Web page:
Posts Tagged ‘Barleywine’
I’m a little confused over the matter of brewing Big IPA’s, in regard to getting bitterness and some dryness into these high strength Imperial or Double IPA.
Consider my AG#92 Klaatu Verata Nictu its an all malt DIPA but the residual sweetness after fermentation is far too high, time in bottle is s-l-o-w-l-y drying it out and its a nice beer, but much more of an American Barleywine than displaying the bitterness characteristics I was aiming for… It would seem that my predicted 200 IBU could have been doubled to 400 IBU to help cut through the sweetness.
This is theoretically where a Sugar addition comes into play to help dry the beer out…
Now consider this AG#85 HopZilla IPA which did have a sugar addition for the purpose of drying the beer out, yet I still got an annoyingly high level of residual sweetness after fermentation, this did eventually dry up and display its proper character in bottle but it took blooming ages! I think I have 1 bottle of this left which I assume will be the dogs bollocks by the time I crack into it.
There is nothing wrong with either of the above beers apart from me not getting what I was aiming for, for my next experiment I will be trying a 10% addition of Dextrose, and a long cool Mash with less malts that could be adding Dextrins to the wort.
The following questions arise:
- Mash Temp?
- Liquor to Malt Ratio?
- Mash Duration?
- Amount & Type of Copper Sugars?
- Malt selection?
- Liquor Treatment additions?
I feel a MASSIVE dry hop is needed on these higher gravity beers, done in two stages.. i.e. Once in the FV, then transfer to Conditioning/Secondary for a while before doing a Second or even Third Heavy dry hop.
We brewed Kala BIPA, 6.2% @SaltaireBrewery a short time ago, I know the ABV is considerably different but we used a sugar addition of almost 10% to great effect in this beer making an amazingly easy drinking beer that went down like a 4% session ale.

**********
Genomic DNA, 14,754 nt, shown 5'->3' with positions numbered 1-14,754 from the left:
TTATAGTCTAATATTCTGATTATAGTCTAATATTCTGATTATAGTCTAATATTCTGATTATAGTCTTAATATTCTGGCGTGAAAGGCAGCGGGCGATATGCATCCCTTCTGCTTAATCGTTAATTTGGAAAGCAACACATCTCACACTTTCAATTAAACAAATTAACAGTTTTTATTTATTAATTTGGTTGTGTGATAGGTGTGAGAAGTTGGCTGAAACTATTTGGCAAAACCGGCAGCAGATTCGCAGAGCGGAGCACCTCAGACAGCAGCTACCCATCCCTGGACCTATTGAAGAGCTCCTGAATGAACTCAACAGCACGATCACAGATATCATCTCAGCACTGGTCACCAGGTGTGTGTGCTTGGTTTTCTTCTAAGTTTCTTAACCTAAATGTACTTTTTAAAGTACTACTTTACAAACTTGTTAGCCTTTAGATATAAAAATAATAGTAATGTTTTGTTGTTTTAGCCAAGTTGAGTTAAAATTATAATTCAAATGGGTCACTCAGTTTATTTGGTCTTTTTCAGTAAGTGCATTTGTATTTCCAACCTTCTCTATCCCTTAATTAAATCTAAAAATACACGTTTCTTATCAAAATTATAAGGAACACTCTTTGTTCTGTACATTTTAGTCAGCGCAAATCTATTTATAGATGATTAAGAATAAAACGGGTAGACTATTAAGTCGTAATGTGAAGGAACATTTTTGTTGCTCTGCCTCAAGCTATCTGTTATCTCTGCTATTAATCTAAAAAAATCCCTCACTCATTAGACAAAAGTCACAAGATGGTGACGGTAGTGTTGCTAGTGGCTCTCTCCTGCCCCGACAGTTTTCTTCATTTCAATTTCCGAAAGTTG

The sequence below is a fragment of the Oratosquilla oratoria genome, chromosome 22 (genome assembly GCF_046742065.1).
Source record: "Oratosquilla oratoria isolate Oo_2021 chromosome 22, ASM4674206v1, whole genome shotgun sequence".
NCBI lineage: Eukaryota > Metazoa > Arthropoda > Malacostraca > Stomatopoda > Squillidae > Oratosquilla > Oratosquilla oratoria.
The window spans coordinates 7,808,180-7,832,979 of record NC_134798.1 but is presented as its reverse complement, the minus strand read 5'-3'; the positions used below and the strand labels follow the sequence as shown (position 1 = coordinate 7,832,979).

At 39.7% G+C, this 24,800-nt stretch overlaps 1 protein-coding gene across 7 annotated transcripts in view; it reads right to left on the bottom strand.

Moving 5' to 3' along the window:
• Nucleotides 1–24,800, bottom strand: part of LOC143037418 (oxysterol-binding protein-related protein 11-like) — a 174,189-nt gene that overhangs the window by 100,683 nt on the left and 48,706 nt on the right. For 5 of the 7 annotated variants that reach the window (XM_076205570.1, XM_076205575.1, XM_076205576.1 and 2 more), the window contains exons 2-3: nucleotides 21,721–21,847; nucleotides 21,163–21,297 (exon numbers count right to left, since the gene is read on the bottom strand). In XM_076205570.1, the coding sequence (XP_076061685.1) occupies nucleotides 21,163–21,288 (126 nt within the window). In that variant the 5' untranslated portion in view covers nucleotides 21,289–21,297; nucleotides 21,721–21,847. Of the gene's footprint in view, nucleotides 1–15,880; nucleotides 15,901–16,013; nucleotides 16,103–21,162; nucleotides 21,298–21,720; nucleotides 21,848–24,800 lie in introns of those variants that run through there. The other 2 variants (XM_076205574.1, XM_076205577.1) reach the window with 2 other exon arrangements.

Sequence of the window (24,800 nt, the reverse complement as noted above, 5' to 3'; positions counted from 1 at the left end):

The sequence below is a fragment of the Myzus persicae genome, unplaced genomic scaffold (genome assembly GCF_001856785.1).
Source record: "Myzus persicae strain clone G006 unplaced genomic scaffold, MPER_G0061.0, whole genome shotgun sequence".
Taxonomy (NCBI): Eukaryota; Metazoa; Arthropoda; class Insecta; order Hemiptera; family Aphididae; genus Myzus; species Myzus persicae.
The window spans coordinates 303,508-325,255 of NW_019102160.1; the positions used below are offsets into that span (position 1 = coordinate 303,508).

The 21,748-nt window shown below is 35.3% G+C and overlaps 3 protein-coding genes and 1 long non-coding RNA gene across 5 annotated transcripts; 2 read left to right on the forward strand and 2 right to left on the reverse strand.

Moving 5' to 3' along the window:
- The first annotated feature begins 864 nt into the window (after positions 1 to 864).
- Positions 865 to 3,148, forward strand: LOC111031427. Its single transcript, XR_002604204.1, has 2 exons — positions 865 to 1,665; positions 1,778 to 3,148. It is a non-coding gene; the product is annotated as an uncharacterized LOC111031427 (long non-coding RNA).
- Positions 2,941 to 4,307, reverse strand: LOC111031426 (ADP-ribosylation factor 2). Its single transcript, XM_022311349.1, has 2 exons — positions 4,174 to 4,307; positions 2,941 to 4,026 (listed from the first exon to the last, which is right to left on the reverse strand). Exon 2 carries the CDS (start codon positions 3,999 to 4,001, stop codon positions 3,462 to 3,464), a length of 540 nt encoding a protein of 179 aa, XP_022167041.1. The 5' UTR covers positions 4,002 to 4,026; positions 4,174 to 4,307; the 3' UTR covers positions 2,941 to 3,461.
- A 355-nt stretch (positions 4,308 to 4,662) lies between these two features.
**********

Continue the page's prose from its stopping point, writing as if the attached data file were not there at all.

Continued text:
Its all fun I’d be really interested in how other homebrewers / brewers get their level of bitterness & Dryness in their DIPAs.
Pioneer’s Gold – A Barley wine for the National Homebrew Competition (or maybe the Year after) and using fresh live yeast from work. I’ve been meaning to try this for a while and after seeing Graeme Coates’ brewday I thought I’d go for it. I’ve gone for 15 litres as i don’t think its something I’ll drink very fast and its nicely left room in the copper for an extra 10L sparge to extract more from the mash. Hopping is some Pioneer pellets and older First Gold that were in the Hop-Freezer.
Pale Malt – 90%
Wheat Malt – 5%
Caramalt – 4%
Amber Malt – 1%
First Gold Whole 7.9 % @ 60 mins – 25g (after a long boil down first)
Pioneer Pellet 9.5 % @ 60 mins – 17g
First Gold Whole 7.9 % @ 10 mins – 17g
Pioneer Pellet 9.5 % @ 10 mins – 17g
First Gold Whole 7.9 % @ 0 mins – 39g
Pioneer Pellet 9.5 % @ 0 mins – 56g (What was left in the bag)
Golding Whole 5.1 % @ 0 mins – 3g (I ran out of First Gold so made a small extra addition)
Final Volume: 15 Litres
Original Gravity: 1.100
Final Gravity: 1.024